On the first visit I did a routine urinalysis. It showed a hint of protein. When he came back, delighted with his improved blood pressures, I delved a little deeper and discovered the hint of protein was a lot more significant, with a strange ratio of albumin to protein. This is the pattern we see in myeloma. All of a sudden, the hemoglobin that looked like routine anemia yesterday is now the car crash I can't turn away from. The arthritis he mentioned transforms in my mind into myeloma bone pain. 
I tell him what I'm thinking and the casual, good natured clinical encounters become heavier. I order the myeloma tests I learned about in medical school, the PEP brothers, SPEP and UPEP. I add on the plasma free light chains that the myeloma specialists perseverate on. 
A few days later I see the electronics flag indicating unviewed lab results.
Like Schrödinger's cat in the box, at that moment he has myeloma and doesn't have myeloma. 
Time for the ambiguity to end. Time to open up the box and look inside...

This bit of medical fiction was me trying to express why I'm raising money for multiple myeloma.

I am raising money for the Multiple Myeloma Foundation as part of their Moving Mountains for Myeloma program. The peak of this endeavor will be a trip to Mount Everest Basecamp. My role is to bring awareness of myeloma, I hope this helps give an impression of one small aspect of this devastating but increasingly treatable disease. Help myeloma research.

Sunday, June 18, 2017

I got mentioned on Back to Work, kind of.

In between rounds of getting crushed by my son in Mario Cart 8, I came across this tweet...

Merlin Mann, if you are not aware, is a staple of podcasts and inventor of In Box Zero. In June sixth's Back to Work, Merlin recounts coming across my twitter bio and how it stuck with him as something interesting. I love how he can't come up with my Twitter handle or the exact quote, but he did get the word Nephrologist and totally understood the meaning of the bio, and he got why I think it is important.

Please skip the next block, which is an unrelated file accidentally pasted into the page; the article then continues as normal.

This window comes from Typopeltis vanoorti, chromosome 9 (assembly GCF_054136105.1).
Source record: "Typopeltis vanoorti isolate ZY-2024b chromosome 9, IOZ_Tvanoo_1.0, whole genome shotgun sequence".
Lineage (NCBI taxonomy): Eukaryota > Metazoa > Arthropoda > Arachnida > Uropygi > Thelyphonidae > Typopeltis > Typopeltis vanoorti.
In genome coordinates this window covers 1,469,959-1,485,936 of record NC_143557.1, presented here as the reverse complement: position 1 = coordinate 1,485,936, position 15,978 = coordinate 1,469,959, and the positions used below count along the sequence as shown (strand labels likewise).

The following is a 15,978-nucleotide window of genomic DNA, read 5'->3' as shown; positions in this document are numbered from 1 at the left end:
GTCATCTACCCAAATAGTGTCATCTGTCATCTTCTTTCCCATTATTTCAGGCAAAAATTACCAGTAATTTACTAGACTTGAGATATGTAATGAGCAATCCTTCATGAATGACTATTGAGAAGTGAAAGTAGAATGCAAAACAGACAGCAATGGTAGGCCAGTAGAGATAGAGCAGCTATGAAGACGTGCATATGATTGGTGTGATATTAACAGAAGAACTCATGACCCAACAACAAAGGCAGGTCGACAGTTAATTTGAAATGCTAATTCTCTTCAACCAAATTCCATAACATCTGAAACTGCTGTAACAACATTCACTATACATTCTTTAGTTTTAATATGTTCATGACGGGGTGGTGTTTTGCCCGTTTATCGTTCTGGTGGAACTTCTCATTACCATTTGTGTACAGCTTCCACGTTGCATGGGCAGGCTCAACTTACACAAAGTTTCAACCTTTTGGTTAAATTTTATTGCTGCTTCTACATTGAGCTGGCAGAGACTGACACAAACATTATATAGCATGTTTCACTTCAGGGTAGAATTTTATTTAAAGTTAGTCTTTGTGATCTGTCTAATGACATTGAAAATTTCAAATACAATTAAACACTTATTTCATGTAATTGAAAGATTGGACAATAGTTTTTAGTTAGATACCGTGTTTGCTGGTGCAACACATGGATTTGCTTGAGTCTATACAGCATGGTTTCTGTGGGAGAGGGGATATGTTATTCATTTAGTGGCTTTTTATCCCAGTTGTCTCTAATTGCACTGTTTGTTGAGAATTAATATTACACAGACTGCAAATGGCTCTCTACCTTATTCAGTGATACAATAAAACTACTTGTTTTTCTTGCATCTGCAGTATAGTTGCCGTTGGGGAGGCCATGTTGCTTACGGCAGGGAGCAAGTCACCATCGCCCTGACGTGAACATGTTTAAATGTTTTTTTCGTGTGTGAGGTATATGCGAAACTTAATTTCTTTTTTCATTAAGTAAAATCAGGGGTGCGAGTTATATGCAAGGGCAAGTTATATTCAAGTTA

My twitter bio:
Saying the product of the kidneys is urine is like saying the product of a factory is pollution. Urine is a by-product. The product is homeostasis.
This is not an original thought but me just reprocessing Homer Smith's masterpiece for Generation Twitter:
The lungs serve to maintain the composition of the extra-cellular fluid with respect to oxygen and carbon dioxide, and with this their duty ends. The responsibility for maintaining the composition of this fluid in respect to other constituents devolves on the kidneys. It is no exaggeration to say that the composition of the body fluids is determined not by what the mouth takes in but what the kidneys keep: they are the master chemists of our internal environment. Which, so to speak, they manufacture in reverse by working it over some fifteen times a day. When among other duties, they excrete the ashes of our body fires, or remove from the blood the infinite variety of foreign substances that are constantly being absorbed from our indiscriminate gastrointestinal tracts, these excretory operations are incidental to the major task of keeping our internal environments in the ideal, balanced state.  
Merlin is a skateboarder and the right age to have probably placed a few Andre the Giant has a Posse stickers. He may appreciate my homage:

Merlin's voice has been flowing into my ears since I used iTunes to download podcasts to hard drive  based iPods (2004?). He has given me hundreds of interesting ideas that have poked at my cerebral cortex for weeks. I am delighted that I have been able to do the same for him, even if it was just once.